20. I'm glad to see that Mark took the plunge with a B&W version. For whatever it's worth, I also had prepared a B&W before initially posting this thread.
  21. I don't have time this week to offer any edits, but I would chime in with the other folks about general practices for these threads...
    For the original poster/person initiating the weekly post-processing challenge:
    • It's best to submit a "flat", undoctored image that's as close as possible to the raw file. Or, for folks who remember the film era, the equivalent to contact prints from negatives. Let's give participants free rein to crop, edit, etc.
    • Or a JPEG using "neutral", standard or portrait image modes - for cameras lacking raw mode such as some camera phones, P&S digicams, etc., or even scans of film photos.
    • Skip the vignetting, graduated density filters, heavy brushwork, excessive color saturation, etc. Limit edits to fixing basic flaws such as recovering highlights and shadows in raw files - something that would be difficult to do with JPEGs submitted for these threads.
    • Around 1000 pixels in dimension is probably a reasonable compromise, although larger may be better for folks who don't have bandwidth restrictions.
    • If you're the OP and post one photo at 700 pixels or smaller to show inline with the thread, please do follow up with an attachment of a larger version, around 1000 pixels or larger in dimension. This will appear as an attachment.
    • Or you can link to your preferred file host where the larger version is archived. This option may be used if the OP wishes to provide TIFFs, raw files, etc.
    • When the OP is submitting a photo for editing, save that original JPEGs at 90%-100% quality. Subsequent edited JPEGs posted by participants can be smaller, 700 pixels in dimensions and 85% JPEG quality or lower.
    Again, those guidelines apply to the original version of the photo submitted by the OP/initiating poster for the week's post-processing challenge. Subsequent edits should have free rein to interpret the OP's photos.
  22. This is a very small image to work with... which proved to be indeed a challenge. I opted for BW. Changed the lighting in Color Efex. Converted to BW in Silver Efex where I turned the fine structure to zero to get a smooth painted style effect. Made adjustment to the blacks and whites. I then created a copy and applied high pass filter at 100% blended hard light at 83%.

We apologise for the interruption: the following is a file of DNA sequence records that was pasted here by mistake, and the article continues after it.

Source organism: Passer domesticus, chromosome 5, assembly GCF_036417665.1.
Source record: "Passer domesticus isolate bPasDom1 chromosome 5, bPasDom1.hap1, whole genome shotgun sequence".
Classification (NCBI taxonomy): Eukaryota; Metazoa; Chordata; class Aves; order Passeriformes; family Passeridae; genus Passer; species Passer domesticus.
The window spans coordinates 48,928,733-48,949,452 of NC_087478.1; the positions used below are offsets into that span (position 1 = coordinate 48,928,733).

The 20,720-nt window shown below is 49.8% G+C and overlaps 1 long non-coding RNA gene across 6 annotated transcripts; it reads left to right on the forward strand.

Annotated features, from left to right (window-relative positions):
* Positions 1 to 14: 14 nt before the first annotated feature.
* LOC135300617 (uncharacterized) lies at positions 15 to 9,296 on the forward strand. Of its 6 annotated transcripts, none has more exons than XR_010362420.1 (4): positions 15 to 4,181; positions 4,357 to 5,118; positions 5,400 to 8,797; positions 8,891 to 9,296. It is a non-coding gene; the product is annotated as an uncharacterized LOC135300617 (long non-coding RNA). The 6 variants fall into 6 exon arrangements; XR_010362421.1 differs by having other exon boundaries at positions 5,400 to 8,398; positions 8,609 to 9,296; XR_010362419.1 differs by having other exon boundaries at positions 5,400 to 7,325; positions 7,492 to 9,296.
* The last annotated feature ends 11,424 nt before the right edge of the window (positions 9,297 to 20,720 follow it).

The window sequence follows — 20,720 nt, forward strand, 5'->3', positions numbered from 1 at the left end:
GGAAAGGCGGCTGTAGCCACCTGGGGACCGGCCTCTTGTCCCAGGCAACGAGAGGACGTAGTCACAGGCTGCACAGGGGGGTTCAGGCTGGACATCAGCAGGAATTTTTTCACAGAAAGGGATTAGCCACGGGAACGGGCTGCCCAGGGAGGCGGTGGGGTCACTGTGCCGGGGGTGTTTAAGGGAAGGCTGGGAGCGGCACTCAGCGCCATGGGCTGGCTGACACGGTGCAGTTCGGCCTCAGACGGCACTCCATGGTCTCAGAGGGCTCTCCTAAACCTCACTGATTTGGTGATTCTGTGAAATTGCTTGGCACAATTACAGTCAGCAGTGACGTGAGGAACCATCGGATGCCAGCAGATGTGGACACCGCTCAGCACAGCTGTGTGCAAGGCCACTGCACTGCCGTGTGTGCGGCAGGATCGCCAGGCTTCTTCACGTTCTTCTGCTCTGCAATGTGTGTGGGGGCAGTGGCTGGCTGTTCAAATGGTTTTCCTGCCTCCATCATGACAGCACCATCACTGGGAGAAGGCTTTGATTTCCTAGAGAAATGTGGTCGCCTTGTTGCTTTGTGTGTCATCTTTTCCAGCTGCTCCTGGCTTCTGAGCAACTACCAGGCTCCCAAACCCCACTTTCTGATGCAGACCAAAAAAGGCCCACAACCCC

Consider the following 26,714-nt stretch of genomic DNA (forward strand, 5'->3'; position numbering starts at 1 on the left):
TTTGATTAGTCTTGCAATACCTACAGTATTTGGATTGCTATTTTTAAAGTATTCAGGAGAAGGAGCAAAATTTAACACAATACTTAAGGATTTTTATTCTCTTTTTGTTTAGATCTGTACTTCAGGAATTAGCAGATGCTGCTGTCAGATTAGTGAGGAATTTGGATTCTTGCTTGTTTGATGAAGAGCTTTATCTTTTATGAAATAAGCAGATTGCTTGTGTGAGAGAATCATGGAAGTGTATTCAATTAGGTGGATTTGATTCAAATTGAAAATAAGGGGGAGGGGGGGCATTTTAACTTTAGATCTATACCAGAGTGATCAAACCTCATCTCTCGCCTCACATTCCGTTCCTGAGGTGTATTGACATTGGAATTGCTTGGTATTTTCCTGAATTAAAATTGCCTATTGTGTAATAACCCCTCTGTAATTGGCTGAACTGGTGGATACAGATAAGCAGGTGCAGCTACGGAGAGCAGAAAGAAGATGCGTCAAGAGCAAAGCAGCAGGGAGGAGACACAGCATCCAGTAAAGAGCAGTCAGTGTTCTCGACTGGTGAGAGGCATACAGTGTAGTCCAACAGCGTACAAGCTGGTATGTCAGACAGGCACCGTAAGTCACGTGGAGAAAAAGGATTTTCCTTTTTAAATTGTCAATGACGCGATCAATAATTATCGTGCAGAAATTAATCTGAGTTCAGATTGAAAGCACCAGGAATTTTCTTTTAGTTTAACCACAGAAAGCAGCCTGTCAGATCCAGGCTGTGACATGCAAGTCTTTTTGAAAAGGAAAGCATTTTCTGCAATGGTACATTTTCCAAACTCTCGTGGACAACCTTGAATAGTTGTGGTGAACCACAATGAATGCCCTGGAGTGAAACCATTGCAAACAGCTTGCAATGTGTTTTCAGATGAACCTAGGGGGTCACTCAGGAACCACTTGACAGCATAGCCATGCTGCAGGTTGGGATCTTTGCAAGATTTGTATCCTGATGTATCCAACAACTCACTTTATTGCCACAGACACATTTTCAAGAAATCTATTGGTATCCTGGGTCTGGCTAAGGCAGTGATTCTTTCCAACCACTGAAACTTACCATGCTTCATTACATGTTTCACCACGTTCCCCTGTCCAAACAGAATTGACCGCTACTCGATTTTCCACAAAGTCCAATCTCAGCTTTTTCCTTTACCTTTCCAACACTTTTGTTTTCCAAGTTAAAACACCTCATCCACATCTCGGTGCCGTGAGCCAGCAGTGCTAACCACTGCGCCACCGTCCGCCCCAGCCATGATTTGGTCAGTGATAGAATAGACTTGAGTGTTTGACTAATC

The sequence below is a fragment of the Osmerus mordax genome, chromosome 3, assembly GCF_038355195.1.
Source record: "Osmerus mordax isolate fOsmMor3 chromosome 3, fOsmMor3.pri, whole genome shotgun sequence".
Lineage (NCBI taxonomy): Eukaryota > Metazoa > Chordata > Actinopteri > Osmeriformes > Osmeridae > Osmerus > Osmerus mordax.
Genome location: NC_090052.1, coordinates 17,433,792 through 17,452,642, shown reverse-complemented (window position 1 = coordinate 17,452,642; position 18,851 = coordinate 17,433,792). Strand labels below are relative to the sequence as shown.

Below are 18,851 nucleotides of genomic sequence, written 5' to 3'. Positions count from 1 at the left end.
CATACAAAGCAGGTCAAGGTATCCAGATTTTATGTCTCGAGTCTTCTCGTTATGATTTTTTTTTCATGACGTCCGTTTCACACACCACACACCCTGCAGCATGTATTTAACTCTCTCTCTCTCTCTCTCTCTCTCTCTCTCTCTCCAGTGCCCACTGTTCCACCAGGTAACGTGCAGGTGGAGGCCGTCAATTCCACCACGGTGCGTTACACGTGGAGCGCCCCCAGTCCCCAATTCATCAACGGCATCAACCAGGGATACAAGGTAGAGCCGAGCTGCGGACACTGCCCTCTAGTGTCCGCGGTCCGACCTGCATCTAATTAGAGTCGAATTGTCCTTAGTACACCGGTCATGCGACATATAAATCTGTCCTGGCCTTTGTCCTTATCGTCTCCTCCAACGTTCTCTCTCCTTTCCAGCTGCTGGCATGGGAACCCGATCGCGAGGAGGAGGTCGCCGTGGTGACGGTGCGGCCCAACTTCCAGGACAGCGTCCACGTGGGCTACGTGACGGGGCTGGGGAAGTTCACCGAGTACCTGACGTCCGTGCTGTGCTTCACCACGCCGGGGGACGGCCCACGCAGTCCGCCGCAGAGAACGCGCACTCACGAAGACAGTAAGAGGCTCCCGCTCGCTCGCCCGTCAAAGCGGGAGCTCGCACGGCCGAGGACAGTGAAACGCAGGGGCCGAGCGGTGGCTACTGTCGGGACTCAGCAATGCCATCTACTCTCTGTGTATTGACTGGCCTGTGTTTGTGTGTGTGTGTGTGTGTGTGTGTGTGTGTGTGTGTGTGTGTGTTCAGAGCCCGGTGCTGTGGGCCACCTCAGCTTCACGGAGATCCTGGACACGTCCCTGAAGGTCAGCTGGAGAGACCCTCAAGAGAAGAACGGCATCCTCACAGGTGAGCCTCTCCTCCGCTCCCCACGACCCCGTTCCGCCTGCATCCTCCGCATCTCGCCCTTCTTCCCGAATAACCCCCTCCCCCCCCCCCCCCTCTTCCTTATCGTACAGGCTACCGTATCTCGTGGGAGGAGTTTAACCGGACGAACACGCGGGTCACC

23. Oh no, I just read Sarah's response. Yikes!​
    I'm sorry! 8-/ Seriously, it really wasn't my intent to be critical -- merely expressing a philosophical difference behind my differing approach -- clumsily at that.
    I realize not everyone works a photo the same way (nor should they), but for me, my PP decisions usually derive very much from my intent with the photo. That's the only reason I offered the commentary I did -- that MY intent would have been different, hence my different approach to cropping, lighting, etc.
    I'm happy to toss out next week's photo. It's nothing very profound or artistic, but it's a commonly encountered problem, and I thought it useful to chew on it as an exercise. I look forward to seeing what everyone is able to do with it. There's a lot of talent here! Next week.... :)
    PS Michael, I prefer your monochrome for some reason. Nice tonality in it!
  24. Looking forward to it Sarah. Complexity, artistry, and profoundness are irrelevant in the challenge image, and lack thereof might even present a greater challenge!
  25. I went with the poor man walking in and a near future, science fiction feel for this whole vibe.
    I had a little fun with this. Reminds me of a short story I could write.
  26. ""Complexity, artistry, and profoundness are irrelevant in the challenge image"" (Bill)